This paper presents recent research into the effects of etching treatments on the interface strength between nickel titanium (NiTi) fibers and a bismuth tin (BiSn) matrix composing a self-healing metal-metal composite.
Self-healing metallic composites have the potential to create a paradigm shift in the design of engineered structures by changing what is considered a “failure,” resulting in lighter weight and safer structures with reduced maintenance requirements.
Some of the most advanced self-healing metal-metal composites are composed of NiTi shape memory alloy fibers reinforcing an off-eutectic metal matrix. When activated these materials can recover from macroscopic deformations and matrix fracture, returning to their original geometry and then soldering cracks closed. This process restores nearly 100% of original strength without using any consumable adhesives. As a result, this healing process has the potential to be repeated indefinitely.
The strength of the interface between the fibers and matrix is critical to creating high-quality composites because it governs the ability to transfer loads between the matrix and fibers, through the structure. Unfortunately, NiTi forms an inert native titanium oxide (TiO2) surface layer when exposed to air that is notoriously hard to bond to. To overcome this weak bonding most initial work in self-healing using NiTi fibers employed structural anchors within specimens for the NiTi to react against. This approach was functional for demonstrating basic components of self-healing abilities but negated distributed load transfer between the fibers and matrix of the composite structure, creating concentrated load-paths and resulting in a poor composite structure. Chemical etching in an inert environment has been performed to remove the inert TiO2 surface layer from NiTi, but the resulting interface strength has not previously been quantified.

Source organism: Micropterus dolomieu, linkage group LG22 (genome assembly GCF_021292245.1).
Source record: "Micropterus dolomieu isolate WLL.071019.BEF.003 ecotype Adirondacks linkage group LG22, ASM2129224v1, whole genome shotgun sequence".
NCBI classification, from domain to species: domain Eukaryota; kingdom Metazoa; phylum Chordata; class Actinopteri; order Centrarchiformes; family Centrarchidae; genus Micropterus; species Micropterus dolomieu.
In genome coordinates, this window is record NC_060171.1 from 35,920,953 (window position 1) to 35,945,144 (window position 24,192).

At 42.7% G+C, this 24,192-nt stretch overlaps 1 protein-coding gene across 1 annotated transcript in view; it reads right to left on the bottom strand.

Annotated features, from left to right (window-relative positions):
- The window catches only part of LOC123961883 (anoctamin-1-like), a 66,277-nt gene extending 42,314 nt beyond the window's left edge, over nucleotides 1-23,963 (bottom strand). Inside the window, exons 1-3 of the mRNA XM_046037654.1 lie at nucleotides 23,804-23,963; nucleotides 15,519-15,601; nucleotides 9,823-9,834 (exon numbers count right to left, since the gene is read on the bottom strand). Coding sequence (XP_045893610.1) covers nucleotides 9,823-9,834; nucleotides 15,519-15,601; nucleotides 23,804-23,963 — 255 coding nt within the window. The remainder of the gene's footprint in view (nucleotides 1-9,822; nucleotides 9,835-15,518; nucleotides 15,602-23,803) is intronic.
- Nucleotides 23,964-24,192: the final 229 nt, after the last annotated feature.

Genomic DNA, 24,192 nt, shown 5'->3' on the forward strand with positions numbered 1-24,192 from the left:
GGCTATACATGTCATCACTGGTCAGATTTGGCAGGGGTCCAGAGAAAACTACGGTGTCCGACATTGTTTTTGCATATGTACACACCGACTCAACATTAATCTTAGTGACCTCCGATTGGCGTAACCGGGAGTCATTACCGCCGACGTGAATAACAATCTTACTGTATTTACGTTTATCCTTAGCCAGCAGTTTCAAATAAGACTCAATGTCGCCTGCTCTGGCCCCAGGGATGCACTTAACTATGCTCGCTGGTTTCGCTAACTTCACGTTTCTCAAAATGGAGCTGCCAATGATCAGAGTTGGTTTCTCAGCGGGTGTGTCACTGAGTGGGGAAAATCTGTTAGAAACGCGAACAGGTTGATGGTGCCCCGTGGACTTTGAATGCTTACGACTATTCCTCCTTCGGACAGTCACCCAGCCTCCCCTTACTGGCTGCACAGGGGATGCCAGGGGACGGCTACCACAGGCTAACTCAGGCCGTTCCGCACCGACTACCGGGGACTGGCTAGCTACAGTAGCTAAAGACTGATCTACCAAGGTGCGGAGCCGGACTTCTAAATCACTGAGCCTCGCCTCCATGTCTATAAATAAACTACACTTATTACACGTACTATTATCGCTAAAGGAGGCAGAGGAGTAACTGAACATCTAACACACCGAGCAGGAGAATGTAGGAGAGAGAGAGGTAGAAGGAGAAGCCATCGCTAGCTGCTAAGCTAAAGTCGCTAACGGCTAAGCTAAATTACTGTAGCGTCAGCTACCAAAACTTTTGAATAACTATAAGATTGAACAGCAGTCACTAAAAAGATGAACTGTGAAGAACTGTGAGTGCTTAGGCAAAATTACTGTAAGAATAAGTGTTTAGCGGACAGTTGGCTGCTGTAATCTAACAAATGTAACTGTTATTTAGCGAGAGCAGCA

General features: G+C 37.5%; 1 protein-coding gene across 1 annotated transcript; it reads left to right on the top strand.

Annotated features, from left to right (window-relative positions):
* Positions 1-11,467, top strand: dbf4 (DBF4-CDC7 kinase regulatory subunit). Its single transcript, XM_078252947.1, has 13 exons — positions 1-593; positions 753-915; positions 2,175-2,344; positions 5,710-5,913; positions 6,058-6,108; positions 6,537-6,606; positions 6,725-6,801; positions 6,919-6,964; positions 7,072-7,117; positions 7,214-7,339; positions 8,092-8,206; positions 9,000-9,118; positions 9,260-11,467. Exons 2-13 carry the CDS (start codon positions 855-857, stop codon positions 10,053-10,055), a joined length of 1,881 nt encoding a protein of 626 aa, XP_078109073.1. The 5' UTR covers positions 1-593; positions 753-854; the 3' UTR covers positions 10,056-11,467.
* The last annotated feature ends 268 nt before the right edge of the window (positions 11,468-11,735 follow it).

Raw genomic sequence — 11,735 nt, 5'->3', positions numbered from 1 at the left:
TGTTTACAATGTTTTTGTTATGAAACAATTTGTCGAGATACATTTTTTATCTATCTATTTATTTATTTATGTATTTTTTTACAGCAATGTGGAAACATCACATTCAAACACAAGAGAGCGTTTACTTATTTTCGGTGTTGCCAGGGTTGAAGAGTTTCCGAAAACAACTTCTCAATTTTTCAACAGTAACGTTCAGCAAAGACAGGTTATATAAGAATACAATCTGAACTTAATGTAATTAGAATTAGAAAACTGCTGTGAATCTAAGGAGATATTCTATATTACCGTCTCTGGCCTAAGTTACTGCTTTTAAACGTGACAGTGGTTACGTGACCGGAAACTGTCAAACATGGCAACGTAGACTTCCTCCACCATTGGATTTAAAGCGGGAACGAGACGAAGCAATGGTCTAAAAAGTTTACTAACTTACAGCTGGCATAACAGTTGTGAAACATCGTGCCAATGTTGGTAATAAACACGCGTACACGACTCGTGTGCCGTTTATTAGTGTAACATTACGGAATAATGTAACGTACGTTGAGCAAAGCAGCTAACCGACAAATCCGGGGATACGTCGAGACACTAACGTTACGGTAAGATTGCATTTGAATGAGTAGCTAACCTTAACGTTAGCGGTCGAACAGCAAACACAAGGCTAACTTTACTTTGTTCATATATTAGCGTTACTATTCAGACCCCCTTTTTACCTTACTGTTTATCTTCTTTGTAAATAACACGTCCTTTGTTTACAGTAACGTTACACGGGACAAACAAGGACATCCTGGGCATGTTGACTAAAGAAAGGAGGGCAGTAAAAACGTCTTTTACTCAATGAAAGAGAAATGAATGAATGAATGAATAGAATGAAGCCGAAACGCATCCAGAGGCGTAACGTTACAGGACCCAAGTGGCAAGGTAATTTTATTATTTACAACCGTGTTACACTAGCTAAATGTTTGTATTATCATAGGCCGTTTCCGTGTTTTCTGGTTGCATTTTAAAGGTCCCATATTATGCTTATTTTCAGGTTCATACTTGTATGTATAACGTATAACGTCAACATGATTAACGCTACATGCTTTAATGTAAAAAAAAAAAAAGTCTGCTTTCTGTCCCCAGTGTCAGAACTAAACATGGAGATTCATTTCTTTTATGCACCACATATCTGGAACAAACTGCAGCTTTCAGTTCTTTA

This paper presents an experimental investigation of the strength of the interface between NiTi and BiSn with both the native oxide layer present (control) and after undergoing a chemical etching process in an inert environment to remove the TiO2 layer and coating the NiTi while in the inert environment to prevent re-formation of the TiO2 layer.
Testing was performed using single fibers of NiTi cast into and extending out of a BiSn block. The fiber/wire was mechanically pulled out of the BiSn block while measuring the force applied and recording video of the process.
The experimental evaluation of these interface strengths in this research will enable the efficient design of composite materials to ensure proper load transfer between composite fibers and matrix to maximize strength and support self-healing capabilities.